Archaeologists believe they have solved one of history’s most puzzling questions, new evidence reveals the Ancient Egyptians constructed the Great Pyramid at Giza by transporting 170,000 tonnes of limestone in boats.A new set of investigations in ancient Egypt have led to some startling discoveries – the translation of an ancient papyrus, the unearthing of an ingenious system of waterworks, and the discovery of a 4,500-year-old ceremonial boat – may be the final pieces to the millennia-old puzzle of how the Great Pyramid of Egypt was really built.
New findings at the site on the outskirts of Cairo have revealed purpose-built boats were used to transport the huge stones.
The findings shed new light on how King Khufu’s tomb, built over 4,000 years ago in about 2550 BC, was built.
Now that mystery could be a step closer to being solved after the discovery of an ancient scroll of papyrus, a ceremonial boat and a network of waterways, reported the Mail on Sunday.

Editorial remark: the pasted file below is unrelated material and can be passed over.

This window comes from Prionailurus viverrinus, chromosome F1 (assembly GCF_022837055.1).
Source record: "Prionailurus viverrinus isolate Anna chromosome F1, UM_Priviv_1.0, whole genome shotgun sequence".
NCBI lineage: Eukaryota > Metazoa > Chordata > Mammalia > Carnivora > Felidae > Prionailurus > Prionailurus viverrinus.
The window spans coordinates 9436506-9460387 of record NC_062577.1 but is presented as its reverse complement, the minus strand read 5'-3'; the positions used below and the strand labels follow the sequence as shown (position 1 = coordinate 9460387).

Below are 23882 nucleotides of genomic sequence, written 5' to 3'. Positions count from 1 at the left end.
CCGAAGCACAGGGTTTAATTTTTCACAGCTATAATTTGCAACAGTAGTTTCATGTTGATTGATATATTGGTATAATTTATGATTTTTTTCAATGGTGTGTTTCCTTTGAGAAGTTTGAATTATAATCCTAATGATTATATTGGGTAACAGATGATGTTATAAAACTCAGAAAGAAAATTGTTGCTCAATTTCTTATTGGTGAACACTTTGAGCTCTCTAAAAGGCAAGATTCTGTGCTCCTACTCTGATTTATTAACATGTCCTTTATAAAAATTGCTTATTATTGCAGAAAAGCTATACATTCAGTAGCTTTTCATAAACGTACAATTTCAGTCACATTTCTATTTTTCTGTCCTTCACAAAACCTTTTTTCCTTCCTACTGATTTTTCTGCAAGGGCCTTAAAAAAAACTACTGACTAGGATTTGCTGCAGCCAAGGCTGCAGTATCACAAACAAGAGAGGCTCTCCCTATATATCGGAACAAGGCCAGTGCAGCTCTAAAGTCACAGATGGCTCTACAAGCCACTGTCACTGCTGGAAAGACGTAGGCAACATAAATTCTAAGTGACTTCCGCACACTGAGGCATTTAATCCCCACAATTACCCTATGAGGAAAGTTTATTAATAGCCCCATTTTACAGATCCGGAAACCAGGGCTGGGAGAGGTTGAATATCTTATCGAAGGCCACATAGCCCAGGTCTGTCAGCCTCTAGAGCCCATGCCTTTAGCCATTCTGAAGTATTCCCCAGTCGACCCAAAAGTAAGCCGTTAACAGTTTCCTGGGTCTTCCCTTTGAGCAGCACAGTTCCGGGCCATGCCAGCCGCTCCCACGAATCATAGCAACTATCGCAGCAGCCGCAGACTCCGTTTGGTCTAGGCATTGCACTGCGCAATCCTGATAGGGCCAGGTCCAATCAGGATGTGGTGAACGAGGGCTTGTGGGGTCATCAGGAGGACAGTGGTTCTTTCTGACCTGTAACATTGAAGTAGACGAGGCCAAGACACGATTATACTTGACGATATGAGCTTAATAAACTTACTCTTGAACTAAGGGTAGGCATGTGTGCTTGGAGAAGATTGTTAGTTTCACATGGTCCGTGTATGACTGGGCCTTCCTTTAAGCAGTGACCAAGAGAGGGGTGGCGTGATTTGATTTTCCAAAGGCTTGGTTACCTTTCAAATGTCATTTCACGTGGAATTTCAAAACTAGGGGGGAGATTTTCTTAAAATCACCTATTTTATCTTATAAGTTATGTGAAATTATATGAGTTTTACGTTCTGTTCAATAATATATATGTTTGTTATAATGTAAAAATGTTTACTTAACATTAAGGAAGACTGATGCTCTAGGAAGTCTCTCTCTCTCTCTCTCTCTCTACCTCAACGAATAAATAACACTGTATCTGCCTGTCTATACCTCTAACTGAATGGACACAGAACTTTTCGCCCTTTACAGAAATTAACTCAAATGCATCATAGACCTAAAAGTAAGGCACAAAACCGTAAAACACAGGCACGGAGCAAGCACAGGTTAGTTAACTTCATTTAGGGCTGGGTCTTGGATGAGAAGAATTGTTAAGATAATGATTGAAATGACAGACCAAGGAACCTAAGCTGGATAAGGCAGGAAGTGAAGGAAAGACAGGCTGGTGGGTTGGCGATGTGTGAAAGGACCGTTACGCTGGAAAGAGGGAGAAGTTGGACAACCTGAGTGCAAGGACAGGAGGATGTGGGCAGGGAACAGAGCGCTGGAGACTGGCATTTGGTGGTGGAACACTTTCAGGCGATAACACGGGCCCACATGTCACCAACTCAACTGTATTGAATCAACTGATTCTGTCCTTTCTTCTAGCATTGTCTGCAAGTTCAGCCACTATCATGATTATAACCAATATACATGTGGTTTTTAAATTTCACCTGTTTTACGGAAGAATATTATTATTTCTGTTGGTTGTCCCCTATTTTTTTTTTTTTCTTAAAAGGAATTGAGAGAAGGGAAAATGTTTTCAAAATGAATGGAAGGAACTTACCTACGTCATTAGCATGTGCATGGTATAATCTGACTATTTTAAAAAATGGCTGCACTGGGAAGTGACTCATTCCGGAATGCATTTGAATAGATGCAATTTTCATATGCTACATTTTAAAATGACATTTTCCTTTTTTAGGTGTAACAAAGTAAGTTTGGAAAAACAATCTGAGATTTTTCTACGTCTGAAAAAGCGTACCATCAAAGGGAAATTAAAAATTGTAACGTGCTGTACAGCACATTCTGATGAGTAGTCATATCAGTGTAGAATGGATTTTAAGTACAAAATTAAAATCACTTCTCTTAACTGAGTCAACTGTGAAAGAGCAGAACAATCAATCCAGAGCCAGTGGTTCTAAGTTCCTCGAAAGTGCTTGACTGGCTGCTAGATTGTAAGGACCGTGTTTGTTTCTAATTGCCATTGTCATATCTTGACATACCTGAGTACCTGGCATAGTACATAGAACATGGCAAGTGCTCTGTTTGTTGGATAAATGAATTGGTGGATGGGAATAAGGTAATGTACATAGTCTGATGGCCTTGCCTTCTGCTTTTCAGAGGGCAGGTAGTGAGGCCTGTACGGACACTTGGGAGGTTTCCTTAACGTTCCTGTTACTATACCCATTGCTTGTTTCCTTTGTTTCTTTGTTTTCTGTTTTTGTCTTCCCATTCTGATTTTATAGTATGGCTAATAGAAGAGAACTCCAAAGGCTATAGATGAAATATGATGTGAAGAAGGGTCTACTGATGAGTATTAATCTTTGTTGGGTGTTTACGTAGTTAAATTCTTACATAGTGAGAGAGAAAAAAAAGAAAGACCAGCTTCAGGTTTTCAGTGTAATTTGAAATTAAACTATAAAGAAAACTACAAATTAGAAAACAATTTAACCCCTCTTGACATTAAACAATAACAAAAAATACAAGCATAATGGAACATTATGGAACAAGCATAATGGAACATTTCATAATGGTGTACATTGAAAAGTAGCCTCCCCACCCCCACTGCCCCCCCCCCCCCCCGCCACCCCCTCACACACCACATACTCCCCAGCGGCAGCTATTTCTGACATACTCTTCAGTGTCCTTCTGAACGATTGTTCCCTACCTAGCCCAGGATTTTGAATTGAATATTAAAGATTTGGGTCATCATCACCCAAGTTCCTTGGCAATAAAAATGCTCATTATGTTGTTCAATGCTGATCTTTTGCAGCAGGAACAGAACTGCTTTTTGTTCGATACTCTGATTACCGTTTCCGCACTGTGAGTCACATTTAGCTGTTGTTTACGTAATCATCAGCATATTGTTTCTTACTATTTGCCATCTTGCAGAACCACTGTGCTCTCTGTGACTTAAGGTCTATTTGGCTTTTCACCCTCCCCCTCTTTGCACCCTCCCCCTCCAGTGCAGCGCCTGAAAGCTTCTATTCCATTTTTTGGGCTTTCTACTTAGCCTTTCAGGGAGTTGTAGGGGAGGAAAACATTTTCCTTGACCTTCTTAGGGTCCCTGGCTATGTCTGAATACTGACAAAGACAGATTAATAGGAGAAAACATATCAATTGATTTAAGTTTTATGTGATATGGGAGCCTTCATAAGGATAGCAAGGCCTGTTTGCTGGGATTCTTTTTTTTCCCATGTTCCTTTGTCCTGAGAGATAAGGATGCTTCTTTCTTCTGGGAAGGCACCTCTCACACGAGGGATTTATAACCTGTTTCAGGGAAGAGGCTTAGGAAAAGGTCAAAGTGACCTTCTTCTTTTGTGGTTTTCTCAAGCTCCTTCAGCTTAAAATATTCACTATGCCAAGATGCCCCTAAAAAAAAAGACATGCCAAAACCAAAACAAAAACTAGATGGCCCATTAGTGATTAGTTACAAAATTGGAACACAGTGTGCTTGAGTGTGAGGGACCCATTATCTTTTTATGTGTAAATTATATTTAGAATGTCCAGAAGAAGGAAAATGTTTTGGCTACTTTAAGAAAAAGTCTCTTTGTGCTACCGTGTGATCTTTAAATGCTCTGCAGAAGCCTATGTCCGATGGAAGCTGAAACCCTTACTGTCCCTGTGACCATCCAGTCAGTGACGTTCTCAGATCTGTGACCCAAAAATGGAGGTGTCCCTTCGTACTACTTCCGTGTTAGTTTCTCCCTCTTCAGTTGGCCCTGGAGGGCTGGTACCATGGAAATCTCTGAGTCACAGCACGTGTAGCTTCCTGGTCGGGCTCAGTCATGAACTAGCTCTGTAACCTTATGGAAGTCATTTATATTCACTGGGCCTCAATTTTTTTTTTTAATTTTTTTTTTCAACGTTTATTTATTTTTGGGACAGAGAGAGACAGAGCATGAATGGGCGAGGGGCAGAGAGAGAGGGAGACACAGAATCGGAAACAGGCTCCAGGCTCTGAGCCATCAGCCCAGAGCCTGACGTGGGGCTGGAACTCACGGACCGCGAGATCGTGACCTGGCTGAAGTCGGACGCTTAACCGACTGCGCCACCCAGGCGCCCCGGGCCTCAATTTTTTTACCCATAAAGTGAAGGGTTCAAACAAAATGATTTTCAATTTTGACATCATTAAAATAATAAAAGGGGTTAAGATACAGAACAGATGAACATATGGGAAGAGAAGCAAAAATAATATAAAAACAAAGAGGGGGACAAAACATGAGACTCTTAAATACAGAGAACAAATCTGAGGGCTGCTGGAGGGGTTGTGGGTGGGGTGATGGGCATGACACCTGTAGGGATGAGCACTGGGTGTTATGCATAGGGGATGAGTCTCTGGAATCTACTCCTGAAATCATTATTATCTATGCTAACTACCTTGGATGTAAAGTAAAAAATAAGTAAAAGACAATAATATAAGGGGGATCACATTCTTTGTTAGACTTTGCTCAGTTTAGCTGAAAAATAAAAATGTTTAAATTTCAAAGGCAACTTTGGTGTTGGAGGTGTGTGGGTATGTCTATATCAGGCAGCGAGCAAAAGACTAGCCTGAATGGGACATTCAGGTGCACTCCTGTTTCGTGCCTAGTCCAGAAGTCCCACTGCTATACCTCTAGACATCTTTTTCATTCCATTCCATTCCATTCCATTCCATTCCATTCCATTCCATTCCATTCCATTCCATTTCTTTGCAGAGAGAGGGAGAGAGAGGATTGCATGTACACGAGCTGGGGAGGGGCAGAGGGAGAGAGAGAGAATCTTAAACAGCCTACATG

The new evidence shows that thousands of labourers transported 170,000 tonnes of limestone along the River Nile in wooden boats built with planks and rope.
American archaeologist Mark Lehner, who has over 30 years experience excavating in Egypt, said: “We’ve outlined the central canal basin, which we think was the primary delivery area to the foot of the Giza Plateau.”
Archaeologists uncover proof of how Ancient Egyptians built the Great Pyramid in 2600BC